The Food Safety Modernization Act of 2009, H.R. 875, is a proposed law that requires anybody selling or storing food and selling it to a third party “to register with a new federal regulatory agency, submit to federal inspections, and, perhaps most significant, keep ‘copious records of sales and shipment by lot and label.’ Its sponsors say it is a result of recent food supply contamination incidents.  Reason takes a look in Fear the Food Safety Modernization Act of 2009!

There has been a lot of talk on the net about it, though little information has shown up in legacy media, and Reason tries to sort the wheat from the chaff in The Clandestine War Over the Food Safety Modernization Act

Critics say that the proposed Food Safety Modernization Act of 2009 (H.R. 875),   introduced in early February by Rep. Rosa DeLauro (D-Conn.), will “effectively criminalize organic gardening,” conceivably outlaw “seed banking,” and will serve as part of a concerted Monsanto conspiracy to drive all but corporate agri-business out of the food production racket.

According to the office of Rep. DeLauro, the bill was inspired by a recent wave of contaminated food recalls and is supported by consumer groups both organic and non-organic. The bill should also, if it has the effect of increasing consumer confidence in the food supply promised, be of ultimate benefit to big food production companies whose livelihoods depend on public trust in the food supply.* (Which means that they have every incentive to police themselves, and in the enormous staggering majority of the time they manage to do business without killing or harming their customers.)

…It’s worth noting that the anti-875ers are saying obviously untrue things in their attempt to raise an alarm. One such falsehood is the notion that the bill (still languishing in committee, with no particular sign that it’s actually going to get anywhere this year) is about to pass with no debate. However, 875’s supporters are mostly just asserting that since the bill’s explicit language doesn’t empower the Food Safety Administration (FSA) to undertake specific tasks or impose specific prohibitions, then it’s rank and absurd fearmongering to suggest otherwise.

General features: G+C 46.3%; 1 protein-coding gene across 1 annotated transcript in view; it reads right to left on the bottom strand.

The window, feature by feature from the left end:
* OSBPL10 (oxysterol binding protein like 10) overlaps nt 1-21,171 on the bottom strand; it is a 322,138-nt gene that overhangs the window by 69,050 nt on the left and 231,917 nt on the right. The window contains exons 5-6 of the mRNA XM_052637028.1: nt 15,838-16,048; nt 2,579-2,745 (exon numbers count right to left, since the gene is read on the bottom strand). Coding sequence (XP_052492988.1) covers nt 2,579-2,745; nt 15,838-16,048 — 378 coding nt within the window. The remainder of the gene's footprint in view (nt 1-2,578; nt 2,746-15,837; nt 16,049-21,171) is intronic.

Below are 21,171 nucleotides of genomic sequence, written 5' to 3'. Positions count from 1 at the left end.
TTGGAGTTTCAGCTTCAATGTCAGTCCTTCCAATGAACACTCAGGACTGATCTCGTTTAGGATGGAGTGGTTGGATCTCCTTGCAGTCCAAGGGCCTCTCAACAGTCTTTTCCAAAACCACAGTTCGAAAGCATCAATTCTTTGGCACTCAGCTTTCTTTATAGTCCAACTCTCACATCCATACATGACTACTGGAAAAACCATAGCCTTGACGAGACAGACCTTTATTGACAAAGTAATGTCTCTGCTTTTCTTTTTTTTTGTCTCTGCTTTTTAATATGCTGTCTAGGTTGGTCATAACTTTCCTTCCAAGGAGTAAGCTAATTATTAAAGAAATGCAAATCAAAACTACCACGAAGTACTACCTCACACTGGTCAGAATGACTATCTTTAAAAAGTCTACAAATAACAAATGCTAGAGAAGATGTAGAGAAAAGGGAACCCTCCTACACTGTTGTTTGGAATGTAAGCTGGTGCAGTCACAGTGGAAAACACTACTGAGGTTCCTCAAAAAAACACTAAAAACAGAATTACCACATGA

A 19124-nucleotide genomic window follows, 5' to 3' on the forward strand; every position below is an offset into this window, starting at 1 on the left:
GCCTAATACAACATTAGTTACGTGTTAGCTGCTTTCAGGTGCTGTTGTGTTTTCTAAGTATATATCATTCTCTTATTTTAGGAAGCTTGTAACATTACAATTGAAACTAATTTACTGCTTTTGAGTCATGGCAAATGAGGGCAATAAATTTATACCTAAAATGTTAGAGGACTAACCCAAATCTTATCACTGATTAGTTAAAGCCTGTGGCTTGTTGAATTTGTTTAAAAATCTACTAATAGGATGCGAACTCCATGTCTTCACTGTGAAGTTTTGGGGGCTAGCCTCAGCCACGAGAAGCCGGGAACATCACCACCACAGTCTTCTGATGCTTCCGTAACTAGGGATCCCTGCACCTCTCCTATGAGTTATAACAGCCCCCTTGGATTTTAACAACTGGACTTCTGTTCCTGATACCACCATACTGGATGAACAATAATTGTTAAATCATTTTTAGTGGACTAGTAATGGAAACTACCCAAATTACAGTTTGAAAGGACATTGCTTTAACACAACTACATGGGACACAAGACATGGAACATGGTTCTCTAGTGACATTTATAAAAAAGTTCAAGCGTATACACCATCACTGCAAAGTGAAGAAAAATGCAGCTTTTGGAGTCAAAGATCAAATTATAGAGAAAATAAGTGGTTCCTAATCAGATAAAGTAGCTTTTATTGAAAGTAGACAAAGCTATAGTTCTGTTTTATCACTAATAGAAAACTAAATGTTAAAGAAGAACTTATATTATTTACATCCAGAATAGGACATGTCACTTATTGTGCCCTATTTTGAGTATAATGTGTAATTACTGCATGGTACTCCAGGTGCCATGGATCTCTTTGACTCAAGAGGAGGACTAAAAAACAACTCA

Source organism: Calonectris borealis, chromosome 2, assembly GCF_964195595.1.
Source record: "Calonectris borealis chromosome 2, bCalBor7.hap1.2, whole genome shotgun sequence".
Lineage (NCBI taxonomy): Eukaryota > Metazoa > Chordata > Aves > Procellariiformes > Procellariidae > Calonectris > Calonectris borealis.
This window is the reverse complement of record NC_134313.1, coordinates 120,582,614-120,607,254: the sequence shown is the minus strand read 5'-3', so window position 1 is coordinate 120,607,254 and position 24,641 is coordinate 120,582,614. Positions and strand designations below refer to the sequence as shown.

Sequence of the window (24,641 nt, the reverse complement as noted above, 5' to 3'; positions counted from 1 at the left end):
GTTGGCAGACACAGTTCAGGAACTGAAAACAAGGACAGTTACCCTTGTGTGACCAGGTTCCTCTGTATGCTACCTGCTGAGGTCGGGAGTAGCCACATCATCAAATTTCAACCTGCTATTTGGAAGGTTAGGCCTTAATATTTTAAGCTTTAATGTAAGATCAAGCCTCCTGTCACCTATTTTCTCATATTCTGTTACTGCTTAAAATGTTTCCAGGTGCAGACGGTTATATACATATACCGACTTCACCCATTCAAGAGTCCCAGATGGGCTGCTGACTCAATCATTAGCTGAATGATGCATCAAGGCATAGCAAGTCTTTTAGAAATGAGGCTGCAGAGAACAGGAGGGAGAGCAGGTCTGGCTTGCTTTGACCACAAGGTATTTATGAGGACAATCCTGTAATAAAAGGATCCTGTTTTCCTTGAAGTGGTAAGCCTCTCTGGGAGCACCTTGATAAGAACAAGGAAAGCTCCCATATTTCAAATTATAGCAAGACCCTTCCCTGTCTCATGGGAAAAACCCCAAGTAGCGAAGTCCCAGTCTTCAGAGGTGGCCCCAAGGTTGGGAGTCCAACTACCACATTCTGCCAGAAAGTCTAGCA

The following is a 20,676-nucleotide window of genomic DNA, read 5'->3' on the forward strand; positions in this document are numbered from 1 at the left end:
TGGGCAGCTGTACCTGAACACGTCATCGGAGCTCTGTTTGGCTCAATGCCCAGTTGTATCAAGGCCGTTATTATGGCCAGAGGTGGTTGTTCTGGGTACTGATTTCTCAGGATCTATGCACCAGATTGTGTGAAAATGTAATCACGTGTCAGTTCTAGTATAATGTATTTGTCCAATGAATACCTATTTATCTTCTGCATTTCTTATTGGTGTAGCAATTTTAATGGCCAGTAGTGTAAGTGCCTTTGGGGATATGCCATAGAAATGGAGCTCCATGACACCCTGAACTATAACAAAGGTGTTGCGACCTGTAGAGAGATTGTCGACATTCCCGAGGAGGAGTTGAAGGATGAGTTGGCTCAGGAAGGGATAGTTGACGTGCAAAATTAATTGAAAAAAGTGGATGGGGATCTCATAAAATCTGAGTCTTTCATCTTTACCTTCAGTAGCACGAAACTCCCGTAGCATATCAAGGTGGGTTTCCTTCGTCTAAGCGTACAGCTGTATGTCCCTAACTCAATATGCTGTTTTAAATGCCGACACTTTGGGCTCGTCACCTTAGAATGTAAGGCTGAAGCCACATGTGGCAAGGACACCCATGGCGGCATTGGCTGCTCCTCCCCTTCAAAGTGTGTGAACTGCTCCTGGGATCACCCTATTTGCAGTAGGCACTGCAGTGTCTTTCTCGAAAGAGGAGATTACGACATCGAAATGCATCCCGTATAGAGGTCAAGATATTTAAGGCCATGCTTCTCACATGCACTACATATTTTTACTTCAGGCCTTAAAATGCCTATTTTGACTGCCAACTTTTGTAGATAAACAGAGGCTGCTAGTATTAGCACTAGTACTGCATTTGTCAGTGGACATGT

Not true.  Congress is no stranger to delegating its responsibility to agencies:

But that presumption ignores a long history showing what happens when Congress creates regulatory agencies and delegates broad mandates to them. In this case, the FSA’s mandate would encompass both the responsibility and enforcement power to keep our food supply safe by enforcing rigorous scientific standards on every food production facility, which “means any farm, ranch, orchard, vineyard, aquaculture facility, or confined animal-feeding operation.” (Sec. 3, 14.) Restaurants and other entities directly serving prepared food to consumers are explicitly not covered. (Sec. 3, 13(b).

Yet as history shows, many strong actions taken by regulatory agencies were never explicitly laid out in the legislation that created them, including the Clean Water Act’s current expansive definition—backed up by court decisions—of “navigable waters;” the Food and Drug Administration’s regulation of cigarettes as “nicotine delivery devices;” and the Endangered Species Act’s reinvention as a widespread, niggling, and extensive land-use regulation.

And the EPA’s impending takeover of the economy, unless Congress gets in line and passes cap and trade legislation soon.  There’s no reason to believe it will be any different in this instance.    It will result in more unelected bureaucrats running more of the economy, a consequence I’m becoming convinced is not unintended.

H/T Instapundit